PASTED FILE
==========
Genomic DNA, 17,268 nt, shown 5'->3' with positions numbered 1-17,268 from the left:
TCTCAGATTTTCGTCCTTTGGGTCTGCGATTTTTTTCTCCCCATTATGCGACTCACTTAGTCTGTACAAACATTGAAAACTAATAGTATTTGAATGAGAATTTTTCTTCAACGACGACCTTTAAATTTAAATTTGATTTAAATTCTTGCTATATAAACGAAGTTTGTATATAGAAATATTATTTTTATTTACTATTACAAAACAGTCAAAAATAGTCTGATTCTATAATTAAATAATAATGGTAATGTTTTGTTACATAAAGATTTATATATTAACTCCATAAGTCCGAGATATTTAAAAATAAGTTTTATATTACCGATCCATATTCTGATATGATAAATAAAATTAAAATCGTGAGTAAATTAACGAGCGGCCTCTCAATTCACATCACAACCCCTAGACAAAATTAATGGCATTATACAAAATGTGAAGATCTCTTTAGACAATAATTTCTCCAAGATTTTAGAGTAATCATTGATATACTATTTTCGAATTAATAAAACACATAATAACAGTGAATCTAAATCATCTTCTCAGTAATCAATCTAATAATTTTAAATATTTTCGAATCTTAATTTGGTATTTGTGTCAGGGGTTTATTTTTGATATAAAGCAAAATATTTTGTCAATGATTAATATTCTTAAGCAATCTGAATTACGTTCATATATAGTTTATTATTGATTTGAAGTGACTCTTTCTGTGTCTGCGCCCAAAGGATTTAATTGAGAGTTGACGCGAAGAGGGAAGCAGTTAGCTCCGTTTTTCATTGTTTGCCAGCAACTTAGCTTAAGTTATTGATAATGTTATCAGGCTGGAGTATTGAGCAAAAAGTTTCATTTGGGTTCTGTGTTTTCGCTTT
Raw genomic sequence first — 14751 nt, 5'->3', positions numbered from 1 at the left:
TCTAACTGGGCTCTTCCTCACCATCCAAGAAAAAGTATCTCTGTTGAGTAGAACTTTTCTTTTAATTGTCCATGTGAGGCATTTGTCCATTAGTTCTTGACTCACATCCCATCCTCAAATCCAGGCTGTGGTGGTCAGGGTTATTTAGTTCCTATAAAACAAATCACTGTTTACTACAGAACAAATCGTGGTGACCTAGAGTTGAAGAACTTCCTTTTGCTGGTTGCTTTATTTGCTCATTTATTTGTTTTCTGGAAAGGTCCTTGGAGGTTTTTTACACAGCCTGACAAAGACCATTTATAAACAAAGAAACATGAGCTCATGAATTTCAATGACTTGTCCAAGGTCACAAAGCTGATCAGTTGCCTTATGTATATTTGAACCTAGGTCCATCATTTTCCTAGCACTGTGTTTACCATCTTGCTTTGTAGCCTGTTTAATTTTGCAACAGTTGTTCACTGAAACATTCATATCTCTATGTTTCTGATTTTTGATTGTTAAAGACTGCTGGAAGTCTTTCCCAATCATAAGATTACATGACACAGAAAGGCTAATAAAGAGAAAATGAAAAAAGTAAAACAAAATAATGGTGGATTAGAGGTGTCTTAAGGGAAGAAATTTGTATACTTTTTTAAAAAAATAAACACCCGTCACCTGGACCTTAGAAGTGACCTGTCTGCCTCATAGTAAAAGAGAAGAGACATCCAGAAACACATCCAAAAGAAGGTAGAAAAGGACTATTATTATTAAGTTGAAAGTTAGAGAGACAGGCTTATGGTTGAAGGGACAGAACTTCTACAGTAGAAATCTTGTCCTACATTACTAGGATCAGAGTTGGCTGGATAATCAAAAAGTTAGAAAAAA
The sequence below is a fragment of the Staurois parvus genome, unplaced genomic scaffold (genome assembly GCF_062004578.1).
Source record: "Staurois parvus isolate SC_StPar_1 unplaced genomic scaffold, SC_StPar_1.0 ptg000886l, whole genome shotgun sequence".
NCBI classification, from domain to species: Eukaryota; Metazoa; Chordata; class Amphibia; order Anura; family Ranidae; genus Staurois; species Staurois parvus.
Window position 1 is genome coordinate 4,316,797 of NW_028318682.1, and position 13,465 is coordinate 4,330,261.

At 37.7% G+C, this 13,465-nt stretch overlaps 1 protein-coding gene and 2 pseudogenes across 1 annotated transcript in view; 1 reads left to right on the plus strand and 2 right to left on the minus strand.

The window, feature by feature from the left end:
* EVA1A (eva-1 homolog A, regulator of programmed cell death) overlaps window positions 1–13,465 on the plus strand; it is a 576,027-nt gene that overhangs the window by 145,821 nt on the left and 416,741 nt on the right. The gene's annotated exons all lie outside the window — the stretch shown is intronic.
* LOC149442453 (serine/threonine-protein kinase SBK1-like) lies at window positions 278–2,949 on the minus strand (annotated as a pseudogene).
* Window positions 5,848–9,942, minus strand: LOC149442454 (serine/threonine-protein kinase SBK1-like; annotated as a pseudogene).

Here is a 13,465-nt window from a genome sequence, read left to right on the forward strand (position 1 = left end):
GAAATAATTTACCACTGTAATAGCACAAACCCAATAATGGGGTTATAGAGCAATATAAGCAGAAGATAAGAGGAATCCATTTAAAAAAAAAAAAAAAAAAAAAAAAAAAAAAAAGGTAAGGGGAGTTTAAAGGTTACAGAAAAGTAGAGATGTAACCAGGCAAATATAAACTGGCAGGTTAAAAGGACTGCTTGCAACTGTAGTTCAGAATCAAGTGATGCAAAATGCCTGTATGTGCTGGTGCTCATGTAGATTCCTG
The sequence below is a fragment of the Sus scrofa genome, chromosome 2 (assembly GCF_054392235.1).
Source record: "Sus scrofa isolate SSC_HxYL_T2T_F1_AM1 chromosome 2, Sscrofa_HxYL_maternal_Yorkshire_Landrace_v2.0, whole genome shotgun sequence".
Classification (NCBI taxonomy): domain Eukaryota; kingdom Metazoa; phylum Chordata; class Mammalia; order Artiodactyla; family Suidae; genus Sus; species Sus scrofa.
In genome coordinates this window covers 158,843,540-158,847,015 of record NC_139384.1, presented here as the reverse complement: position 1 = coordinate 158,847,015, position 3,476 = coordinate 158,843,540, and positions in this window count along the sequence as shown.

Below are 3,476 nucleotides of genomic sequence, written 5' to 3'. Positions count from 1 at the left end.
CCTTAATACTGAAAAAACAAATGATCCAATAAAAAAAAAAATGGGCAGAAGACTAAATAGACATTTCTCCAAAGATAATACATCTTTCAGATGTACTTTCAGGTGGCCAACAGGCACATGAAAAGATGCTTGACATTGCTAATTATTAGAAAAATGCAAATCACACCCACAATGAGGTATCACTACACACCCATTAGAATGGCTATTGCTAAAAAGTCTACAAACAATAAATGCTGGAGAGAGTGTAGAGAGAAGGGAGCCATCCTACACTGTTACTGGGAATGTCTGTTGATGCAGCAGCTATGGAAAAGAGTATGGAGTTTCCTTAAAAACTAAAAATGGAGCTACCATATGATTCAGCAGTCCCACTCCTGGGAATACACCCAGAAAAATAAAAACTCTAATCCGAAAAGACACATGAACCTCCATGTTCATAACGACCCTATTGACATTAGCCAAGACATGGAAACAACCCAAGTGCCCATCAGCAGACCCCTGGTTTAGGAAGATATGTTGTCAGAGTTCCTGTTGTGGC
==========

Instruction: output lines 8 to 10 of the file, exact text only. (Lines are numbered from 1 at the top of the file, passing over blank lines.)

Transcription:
Window position 1 is genome coordinate 4,316,797 of NW_028318682.1, and position 13,465 is coordinate 4,330,261.

At 37.7% G+C, this 13,465-nt stretch overlaps 1 protein-coding gene and 2 pseudogenes across 1 annotated transcript in view; 1 reads left to right on the plus strand and 2 right to left on the minus strand.

The window, feature by feature from the left end: